The very ‘drafty’ abstract starts after the paragraph below. First paragraph locates this draft abstract in a much larger research project. Comments, critique, feedback, etc welcome.
The research paper I am currently working on is titled ‘Towards an archaeology of know how’. Derived in part from my PhD research, I am shifting the focus from enthusiasm to the forms of tacit experience-based knowledge produced by enthusiasts and how this ‘know how’ circulates. The ‘Towards…’ paper is for publication in a special issue of the Cultural Studies Review due out next year. It will serve as a draft version of the first chapter in a book on ‘An Archaeology of Know How’. I am currently carrying out research in three or four other ‘chapter oriented’ areas of research interest. One is researching the early colonial era of Australian history to produce an account of colonial economies of knowledge. This is an experiment in rethinking questions of national identity organised around the creative capacity to produce knowledge and has so far proved very interesting. At least two or three other chapters shall explore know how, popular culture and enthusiast media from the early 20th century until the advent of ‘social media’. One will focus on the massification in the circulation of ‘know how’ in the early 20th century, another the emergence of popular cultures of enthusiast-based economies of ‘know how’ in the mid-20th, and lastly the transition from print-based media forms — largely magazines — to web-based mechanisms for the distribution of ‘know how’. I am thinking this last area would serve as a good topic for the upcoming CODE conference at Swinburne. Below is the beginning of a draft abstract:
I lived through this transition in the car scene of Australia from magazines to email lists to discussion forums to blogs/websites/entire specialist social media platforms. A genealogy of ‘know how’ requires a process of teasing out the multiple layers of socio-technical systems that have complex and overlapping durations. This is a baroque architecture of experiences that are contracted into habit and system design. The creation of ‘know how’ means that design becomes a condition of actual — rather than possible — experience. ‘Know how’ is concerned with the ad hoc performative knowledges that are born of experience and which gain teleological currency as part of a material aesthetics and semiotics of functionality.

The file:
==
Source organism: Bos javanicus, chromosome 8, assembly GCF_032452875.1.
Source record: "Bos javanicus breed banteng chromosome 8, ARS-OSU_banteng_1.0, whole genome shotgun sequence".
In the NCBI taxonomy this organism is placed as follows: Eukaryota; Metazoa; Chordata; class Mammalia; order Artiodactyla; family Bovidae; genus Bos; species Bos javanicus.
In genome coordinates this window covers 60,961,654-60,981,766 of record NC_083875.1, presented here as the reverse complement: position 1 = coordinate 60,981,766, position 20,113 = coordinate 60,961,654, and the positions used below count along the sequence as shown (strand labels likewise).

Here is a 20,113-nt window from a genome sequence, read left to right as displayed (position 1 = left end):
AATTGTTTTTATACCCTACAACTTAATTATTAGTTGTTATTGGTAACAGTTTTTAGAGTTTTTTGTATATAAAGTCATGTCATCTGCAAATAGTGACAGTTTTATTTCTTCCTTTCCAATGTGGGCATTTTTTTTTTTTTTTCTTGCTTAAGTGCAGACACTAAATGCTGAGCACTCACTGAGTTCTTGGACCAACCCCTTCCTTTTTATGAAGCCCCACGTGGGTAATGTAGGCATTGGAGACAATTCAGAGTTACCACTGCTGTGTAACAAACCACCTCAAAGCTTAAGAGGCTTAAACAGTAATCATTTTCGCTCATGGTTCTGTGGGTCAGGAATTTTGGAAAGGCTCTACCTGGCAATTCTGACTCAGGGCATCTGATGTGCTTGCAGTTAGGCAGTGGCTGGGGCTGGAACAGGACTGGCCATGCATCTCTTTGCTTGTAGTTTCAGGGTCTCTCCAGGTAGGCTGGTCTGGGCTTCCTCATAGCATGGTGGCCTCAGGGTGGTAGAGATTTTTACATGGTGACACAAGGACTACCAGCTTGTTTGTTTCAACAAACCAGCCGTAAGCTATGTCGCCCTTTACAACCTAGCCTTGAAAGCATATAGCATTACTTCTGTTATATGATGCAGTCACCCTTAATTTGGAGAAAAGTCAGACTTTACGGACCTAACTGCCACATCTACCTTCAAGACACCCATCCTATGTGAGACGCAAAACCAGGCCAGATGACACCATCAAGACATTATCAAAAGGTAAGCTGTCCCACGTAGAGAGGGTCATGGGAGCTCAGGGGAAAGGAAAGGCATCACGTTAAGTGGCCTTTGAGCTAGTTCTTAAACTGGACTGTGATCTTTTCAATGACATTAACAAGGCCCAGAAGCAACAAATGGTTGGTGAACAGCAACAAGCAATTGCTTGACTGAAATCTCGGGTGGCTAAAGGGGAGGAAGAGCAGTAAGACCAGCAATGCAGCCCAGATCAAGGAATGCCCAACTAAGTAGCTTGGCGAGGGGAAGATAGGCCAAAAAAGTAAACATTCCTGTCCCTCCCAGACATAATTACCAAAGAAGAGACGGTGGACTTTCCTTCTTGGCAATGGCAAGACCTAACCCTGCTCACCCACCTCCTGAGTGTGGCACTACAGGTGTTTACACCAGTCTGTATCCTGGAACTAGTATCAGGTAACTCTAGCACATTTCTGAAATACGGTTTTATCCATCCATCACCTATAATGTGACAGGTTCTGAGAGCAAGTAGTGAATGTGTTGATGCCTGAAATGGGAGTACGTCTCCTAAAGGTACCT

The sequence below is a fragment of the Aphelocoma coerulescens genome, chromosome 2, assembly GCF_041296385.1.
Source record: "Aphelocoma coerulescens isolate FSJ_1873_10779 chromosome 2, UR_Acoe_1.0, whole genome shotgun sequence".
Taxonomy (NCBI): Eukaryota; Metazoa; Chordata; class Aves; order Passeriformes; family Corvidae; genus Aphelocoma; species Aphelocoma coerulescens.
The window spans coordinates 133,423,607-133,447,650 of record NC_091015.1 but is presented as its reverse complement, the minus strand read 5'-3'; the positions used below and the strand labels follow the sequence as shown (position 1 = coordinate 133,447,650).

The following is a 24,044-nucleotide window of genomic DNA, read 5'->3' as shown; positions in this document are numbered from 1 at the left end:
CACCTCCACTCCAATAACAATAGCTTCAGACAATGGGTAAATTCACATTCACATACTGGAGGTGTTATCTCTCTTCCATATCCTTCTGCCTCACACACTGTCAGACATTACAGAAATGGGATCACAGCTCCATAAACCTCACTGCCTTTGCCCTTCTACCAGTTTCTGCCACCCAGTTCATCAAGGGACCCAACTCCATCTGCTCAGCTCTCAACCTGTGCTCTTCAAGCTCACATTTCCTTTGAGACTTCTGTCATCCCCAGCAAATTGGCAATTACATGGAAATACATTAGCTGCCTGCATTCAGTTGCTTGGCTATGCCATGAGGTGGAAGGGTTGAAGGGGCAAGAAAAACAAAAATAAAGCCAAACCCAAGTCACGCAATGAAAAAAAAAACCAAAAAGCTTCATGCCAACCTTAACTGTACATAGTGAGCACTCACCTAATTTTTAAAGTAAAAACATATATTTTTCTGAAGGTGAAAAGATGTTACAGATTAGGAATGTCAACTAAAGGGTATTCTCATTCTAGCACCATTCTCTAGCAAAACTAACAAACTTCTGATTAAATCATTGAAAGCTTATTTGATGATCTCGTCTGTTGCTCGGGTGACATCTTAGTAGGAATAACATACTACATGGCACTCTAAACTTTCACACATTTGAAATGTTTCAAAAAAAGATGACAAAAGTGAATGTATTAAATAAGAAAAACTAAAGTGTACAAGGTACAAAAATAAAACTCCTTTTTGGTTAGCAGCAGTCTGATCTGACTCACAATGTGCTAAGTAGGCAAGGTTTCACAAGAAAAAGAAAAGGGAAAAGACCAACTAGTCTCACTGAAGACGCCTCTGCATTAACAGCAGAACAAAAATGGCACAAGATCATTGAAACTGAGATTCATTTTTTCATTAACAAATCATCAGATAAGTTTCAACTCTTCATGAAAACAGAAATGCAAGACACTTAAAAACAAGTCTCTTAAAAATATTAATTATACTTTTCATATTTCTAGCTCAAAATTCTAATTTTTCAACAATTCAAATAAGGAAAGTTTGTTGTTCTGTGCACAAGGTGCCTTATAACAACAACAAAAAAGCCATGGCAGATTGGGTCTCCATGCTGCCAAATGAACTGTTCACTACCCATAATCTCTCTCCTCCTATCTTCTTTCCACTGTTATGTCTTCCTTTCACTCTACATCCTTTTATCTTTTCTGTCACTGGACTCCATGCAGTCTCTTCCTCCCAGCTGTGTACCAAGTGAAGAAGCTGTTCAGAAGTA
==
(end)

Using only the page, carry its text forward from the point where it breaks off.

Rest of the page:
De Certeau famously suggested that ‘know how’ was a form of knowledge that could not be represented in discourse. To the extent the knowledge itself cannot be represented, De Certeau is correct. ‘Know how’ can be distributed through media, however, by implicating potential subjects of ‘know how’ in the events of experience through which they will develop the embodied dimensions of the knowledge. The media representation is of the conditions of actual experience (most commonly systems that belong to mass-produced commodities) that can serve as the necessarily elements to catalyse such experiences that result in the development of ‘know how’. ‘Development’ in the sense a photo print is developed.
The classic example of this is the ‘How to’ article that leads potential subjects of ‘know how’ through the processual steps of engaging with a socio-technical system. The ‘How to’ article has a weird temporality as it is captures future experiences by providing the conditions of past experience(s) that are nevertheless repeated in different ways. What is represented is ‘this’ practice of engaging with ‘that’ technical system, but what circulates is the ‘how’ of the knowledge developed through the experience of doing ‘this’ to ‘that’.
The print-based magazine has been the dominant mode of distributing know for that last 70 years. Examples. The online web-based mechanisms for the distribution of ‘know how’ have largely replaced the print-based enthusiast magazine. Examples. How to think about this transition? Print-based magazine as abstract machine with different functions. The abstract machine of the enthusiast magazine has been separated and distributed across multiple platforms in different ways. Examples, something.
There has been an explosion in the ways media-based designers think about their task as producing ‘experiences’ rather than negotiating through different design-based modes of representation and correlative concepts such as ideology, identity, and so on. A semiotics of functionality is required to grasp the conditions of experience. Examples, something. The question of agency is paramount here as it seems most popular acounts of experience-based design (‘UX’) are actually oriented around obfuscating the teleology of experience, so the ‘know how’ is of a functionality that the subject does not necessarily want, but what the designer has been paid to produce. Something.